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Three Ways to be a Good Neighbor to Disaster Survivors
Three Ways to be a Good Neighbor to Disaster Survivors
What the Good Samaritan parable can teach us about helping after Hurricanes Irma and Harvey.
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Following the Good Samaritan’s example means broadening your notion of neighbor beyond shared geography and backgrounds. You are called to show compassion to all people, regardless of religion, class, or difference—not just survivors you might easily identify with or relate to.

Reach out to help people living with major challenges: those in poverty, the medically fragile, the elderly, immigrants. For example, some immigrants and refugees may live in fear of deportation, and as a result, they might not ask for the help they need to rebound. Elderly people in high crime areas live in fear of being harmed and may not open their doors to people they don’t know, even if those people are trying to help them survive. People living in poverty may not have the resources to evacuate and get to safety when that means paying for extra gas and a hotel.

Know how to love your neighbor

Empathize. To love your neighbor in the wake of Hurricanes Irma and Harvey, start by empathizing with what they are going through. When the Samaritan saw the injured man beaten by robbers, he connected with the man’s suffering. It’s common for disaster survivors to feel alone or isolated—like no one else understands their experience. Create space for them to lament what they have gone through. Be careful not to push them to process what they’ve experienced; that’s more helpful later in the recovery process. Avoid phrases like “I know what it’s like.” Instead, be patient, listen, and help normalize what they are feeling and thinking. Another way you can empathize with survivors is through prayer. As people of faith, we are called to pray for others, especially for those in need, and prayer is one of the most powerful ways we can help.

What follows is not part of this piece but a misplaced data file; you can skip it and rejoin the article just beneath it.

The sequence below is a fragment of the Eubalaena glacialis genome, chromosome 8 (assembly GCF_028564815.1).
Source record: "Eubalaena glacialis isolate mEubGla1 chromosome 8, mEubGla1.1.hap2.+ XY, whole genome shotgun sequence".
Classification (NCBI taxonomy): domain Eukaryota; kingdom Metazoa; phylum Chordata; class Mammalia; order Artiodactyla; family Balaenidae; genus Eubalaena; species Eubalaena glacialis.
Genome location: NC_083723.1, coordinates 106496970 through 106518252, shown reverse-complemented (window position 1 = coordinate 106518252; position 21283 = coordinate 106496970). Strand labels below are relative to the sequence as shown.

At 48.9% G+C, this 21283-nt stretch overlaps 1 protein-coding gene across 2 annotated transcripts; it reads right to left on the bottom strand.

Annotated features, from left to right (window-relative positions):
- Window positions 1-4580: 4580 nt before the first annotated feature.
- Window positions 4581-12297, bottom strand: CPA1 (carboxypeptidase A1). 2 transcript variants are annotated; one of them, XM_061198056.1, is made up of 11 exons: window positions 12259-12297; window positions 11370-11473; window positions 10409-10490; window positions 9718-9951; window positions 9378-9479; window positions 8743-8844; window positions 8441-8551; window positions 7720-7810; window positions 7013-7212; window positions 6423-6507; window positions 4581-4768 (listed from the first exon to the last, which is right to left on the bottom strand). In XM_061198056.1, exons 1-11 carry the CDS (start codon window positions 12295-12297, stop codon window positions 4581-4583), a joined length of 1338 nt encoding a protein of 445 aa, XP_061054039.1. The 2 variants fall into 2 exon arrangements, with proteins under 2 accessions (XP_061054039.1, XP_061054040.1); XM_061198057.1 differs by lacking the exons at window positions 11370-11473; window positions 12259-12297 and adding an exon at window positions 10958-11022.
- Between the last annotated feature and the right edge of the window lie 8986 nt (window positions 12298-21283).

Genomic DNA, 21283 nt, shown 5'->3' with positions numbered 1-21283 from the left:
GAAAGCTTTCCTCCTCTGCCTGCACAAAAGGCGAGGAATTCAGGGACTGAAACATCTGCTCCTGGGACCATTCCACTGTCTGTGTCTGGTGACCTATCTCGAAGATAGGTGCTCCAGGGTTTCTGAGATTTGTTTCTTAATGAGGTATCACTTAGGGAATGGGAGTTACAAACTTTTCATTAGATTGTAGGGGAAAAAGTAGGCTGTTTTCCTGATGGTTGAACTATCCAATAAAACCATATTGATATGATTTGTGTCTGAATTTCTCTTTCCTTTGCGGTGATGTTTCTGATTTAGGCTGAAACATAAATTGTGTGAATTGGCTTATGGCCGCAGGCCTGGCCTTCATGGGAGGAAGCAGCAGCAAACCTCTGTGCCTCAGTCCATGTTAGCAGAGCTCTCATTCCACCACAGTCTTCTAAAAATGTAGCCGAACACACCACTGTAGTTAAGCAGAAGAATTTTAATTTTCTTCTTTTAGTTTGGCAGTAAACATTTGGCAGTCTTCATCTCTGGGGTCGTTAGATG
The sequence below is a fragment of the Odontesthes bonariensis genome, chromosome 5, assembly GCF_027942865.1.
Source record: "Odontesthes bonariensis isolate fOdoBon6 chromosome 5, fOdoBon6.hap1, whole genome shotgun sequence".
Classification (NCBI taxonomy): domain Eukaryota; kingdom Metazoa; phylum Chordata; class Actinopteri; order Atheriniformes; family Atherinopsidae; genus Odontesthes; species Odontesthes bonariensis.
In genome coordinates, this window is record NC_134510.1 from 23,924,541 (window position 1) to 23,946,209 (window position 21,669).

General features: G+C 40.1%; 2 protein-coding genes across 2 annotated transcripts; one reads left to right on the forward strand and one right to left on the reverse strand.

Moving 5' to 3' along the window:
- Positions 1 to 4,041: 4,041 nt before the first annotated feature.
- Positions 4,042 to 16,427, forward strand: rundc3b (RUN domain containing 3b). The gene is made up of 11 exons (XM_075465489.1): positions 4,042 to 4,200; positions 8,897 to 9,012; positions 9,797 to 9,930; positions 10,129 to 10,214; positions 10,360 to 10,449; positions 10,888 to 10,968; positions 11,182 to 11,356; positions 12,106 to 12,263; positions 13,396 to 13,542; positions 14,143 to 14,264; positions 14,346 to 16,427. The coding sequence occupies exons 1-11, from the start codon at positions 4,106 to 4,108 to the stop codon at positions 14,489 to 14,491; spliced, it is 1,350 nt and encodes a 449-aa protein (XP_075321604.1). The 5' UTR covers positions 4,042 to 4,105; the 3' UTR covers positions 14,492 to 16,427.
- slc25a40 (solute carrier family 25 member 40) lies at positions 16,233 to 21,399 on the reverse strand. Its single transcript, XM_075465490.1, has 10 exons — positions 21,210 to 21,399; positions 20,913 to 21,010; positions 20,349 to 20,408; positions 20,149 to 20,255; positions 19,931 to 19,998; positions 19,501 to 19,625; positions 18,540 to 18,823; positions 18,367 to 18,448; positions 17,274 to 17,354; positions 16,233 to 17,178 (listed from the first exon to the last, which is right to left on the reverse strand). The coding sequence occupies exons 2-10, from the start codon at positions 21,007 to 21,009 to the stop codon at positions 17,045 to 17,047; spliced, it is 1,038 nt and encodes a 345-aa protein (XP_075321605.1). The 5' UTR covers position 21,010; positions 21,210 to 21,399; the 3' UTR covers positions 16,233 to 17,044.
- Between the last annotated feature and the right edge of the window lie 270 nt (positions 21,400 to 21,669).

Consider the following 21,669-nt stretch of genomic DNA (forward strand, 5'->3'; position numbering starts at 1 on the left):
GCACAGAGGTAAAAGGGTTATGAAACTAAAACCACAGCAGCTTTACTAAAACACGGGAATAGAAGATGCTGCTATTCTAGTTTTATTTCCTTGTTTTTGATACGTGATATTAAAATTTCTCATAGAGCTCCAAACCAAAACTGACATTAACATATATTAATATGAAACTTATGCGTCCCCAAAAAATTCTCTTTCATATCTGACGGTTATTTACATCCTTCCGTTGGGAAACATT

Meet basic needs. The Good Samaritan took care of the man’s most immediate physical needs by bandaging his wounds, helping him to an inn, and taking care of him through the night. Focus on attending to survivors’ most basic needs, like injuries, transportation, shelter, and safety. Don’t assume you know the best way to help or what your neighbor needs. Instead, ask how you can help and what your neighbor’s most immediate and tangible needs are—then take steps to try and help meet those needs. By providing for survivors’ basics needs, you are also addressing spiritual and emotional issues, too. Remember that aid happens where needs meet resources. If your help is going to make a positive difference, it needs to match up with what the actual needs on the ground are right now and also with what those needs might be later.

Posted:
September 12, 2017
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